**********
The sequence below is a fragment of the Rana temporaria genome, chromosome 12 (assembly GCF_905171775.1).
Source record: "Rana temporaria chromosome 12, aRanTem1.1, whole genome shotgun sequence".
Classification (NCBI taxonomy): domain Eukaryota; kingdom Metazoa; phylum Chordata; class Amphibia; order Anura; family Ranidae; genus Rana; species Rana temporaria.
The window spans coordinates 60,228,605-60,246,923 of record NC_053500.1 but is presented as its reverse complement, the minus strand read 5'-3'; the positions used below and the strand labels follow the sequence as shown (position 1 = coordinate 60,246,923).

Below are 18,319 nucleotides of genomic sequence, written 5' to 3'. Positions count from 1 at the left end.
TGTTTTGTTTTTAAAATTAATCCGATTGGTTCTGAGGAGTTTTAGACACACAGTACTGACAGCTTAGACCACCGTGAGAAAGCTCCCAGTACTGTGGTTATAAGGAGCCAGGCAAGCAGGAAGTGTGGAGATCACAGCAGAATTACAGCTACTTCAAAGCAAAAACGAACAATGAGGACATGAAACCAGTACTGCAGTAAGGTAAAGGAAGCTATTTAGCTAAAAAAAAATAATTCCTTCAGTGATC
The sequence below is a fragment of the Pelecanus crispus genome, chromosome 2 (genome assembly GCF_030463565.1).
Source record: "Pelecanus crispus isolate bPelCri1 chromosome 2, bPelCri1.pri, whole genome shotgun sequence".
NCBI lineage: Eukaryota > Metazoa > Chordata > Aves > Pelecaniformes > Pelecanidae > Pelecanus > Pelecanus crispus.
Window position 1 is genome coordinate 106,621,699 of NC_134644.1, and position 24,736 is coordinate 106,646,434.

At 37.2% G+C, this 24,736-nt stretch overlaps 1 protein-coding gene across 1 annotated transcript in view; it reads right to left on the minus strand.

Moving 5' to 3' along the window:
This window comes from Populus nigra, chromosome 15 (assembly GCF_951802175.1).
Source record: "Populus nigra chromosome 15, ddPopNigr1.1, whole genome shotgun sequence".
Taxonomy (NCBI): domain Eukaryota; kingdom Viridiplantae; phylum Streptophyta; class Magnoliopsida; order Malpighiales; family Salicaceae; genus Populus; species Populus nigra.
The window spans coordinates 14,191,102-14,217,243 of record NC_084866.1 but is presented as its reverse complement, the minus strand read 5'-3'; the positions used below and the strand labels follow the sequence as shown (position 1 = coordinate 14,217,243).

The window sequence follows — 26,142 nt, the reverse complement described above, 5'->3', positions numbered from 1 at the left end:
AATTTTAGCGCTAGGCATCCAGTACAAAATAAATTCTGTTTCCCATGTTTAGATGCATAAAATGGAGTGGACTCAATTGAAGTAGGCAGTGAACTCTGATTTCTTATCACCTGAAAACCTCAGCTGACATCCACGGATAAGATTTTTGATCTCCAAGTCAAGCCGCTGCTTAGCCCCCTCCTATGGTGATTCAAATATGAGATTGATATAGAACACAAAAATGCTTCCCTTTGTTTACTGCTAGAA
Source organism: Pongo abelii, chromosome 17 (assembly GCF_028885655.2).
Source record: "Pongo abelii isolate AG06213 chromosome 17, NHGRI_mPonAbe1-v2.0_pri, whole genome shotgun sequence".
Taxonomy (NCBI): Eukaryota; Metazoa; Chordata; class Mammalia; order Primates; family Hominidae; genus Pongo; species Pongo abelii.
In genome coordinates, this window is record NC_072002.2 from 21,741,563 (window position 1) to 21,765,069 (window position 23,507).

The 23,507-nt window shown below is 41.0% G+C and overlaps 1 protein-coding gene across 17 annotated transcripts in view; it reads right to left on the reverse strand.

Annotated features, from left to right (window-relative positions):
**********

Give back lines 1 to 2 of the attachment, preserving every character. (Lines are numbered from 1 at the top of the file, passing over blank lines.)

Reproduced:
The sequence below is a fragment of the Rana temporaria genome, chromosome 12 (assembly GCF_905171775.1).
Source record: "Rana temporaria chromosome 12, aRanTem1.1, whole genome shotgun sequence".